There seemed to be a meeting going on in the room next to the entry hall. A bunch of Japanese men in identical black ties and white shirts were standing around a foot-tall table with lifted cups of perhaps saki. Later, we'd see that every customer in this place was male, and (other than us) Japanese, and all of them dressed the same way, in white shirts and black ties - weird! The geisha girls giggled and motioned for us to follow. We went up these huge mahogany stairs and down a hall. The walls were all made of paper, and some of the panels weren't closed so you could see into rooms where customers in their white shirt uniforms bent over bowls of noodles and gobbled while lovely geishas hovered around them. Shoes lined the tatami mats of the hallway outside the rooms. Our guides had disappeared, or else we had gotten lost. Anyway, it seemed we were now on our own. I decided to go up the stairs.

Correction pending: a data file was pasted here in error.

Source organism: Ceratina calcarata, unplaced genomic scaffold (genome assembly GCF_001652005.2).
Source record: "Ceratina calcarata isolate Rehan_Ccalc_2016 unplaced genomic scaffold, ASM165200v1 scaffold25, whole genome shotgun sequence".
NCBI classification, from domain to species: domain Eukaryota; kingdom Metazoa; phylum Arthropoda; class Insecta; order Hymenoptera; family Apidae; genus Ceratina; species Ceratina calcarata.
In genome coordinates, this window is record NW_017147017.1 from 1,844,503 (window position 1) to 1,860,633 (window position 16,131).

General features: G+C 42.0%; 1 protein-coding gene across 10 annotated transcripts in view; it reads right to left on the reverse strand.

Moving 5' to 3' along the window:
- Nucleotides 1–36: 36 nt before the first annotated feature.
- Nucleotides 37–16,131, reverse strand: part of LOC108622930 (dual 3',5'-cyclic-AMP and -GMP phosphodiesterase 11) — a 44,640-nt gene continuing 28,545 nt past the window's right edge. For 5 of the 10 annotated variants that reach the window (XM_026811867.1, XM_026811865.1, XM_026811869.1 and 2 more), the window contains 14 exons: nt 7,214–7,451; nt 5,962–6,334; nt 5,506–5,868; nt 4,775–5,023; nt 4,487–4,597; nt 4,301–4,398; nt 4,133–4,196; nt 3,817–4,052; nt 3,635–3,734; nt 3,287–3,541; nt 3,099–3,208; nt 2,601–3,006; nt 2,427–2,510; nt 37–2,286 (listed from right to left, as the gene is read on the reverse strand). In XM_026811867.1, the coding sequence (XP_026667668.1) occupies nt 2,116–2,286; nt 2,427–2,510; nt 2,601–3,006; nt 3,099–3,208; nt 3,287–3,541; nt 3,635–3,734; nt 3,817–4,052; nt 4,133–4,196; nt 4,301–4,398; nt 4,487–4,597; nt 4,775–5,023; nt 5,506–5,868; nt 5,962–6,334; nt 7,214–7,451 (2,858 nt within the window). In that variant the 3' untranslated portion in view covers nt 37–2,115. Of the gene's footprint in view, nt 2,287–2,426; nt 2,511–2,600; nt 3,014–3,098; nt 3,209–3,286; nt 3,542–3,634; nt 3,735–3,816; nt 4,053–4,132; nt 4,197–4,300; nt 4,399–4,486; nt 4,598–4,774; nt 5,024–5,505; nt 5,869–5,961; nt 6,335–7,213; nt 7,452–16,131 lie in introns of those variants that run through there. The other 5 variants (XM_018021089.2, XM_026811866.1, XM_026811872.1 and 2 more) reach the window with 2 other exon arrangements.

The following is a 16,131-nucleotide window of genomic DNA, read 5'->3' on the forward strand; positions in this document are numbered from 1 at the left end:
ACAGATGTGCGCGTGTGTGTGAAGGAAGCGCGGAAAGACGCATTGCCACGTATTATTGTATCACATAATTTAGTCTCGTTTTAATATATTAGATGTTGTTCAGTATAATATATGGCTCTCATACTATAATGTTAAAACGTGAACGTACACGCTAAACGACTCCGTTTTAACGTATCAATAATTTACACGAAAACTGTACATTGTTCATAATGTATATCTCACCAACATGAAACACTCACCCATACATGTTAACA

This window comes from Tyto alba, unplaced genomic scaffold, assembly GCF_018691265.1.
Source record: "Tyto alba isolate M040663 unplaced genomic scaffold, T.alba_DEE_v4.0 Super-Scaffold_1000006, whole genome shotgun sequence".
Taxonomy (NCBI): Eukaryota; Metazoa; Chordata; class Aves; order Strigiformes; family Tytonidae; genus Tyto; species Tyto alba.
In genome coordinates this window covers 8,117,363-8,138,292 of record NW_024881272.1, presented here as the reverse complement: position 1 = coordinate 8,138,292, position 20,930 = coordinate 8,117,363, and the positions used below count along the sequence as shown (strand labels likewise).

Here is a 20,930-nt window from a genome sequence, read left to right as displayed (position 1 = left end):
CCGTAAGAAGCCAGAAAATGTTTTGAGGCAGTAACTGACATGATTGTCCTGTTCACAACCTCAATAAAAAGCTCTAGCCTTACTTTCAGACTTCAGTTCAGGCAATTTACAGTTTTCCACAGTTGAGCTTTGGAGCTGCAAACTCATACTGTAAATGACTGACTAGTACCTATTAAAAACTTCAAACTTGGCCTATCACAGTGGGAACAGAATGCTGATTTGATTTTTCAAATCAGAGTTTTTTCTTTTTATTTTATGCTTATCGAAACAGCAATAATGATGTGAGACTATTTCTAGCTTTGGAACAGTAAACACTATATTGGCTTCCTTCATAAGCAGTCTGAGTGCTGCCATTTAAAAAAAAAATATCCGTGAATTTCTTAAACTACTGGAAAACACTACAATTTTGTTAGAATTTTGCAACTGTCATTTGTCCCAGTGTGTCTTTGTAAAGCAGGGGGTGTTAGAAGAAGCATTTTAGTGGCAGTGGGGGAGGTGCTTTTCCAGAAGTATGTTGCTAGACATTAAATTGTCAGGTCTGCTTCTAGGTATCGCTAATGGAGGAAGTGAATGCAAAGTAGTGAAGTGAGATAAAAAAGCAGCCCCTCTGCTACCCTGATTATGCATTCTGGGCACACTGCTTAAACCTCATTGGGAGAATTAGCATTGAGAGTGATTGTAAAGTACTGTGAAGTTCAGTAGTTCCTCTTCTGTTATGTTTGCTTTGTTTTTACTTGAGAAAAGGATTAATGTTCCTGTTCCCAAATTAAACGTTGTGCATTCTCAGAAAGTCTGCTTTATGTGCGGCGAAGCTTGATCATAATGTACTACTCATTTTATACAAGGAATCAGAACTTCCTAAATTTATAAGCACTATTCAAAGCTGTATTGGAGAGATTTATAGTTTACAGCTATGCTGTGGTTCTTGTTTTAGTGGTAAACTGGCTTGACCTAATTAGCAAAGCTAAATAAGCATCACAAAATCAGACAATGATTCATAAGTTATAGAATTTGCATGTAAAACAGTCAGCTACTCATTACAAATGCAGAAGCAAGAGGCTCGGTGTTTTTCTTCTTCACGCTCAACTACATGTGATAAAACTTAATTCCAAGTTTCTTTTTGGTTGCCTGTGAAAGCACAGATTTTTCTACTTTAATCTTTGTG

"On the next floor, the place was swarming with Japanese doll-women! They were tuning oriental banjos that had maybe one string and chattered happily, ignoring us. Down a hall to our left, a woman knelt to play an odd kind of sideways drum and two others clicked wood castanets and another played the one- string banjo. Another, wearing a really beautiful robe, was dancing and posing with slow dignity. I couldn't see who they were playing for - was this all to be heard and seen through the paper screens, like a shadow play? Anyway, this seemed to be where the action was.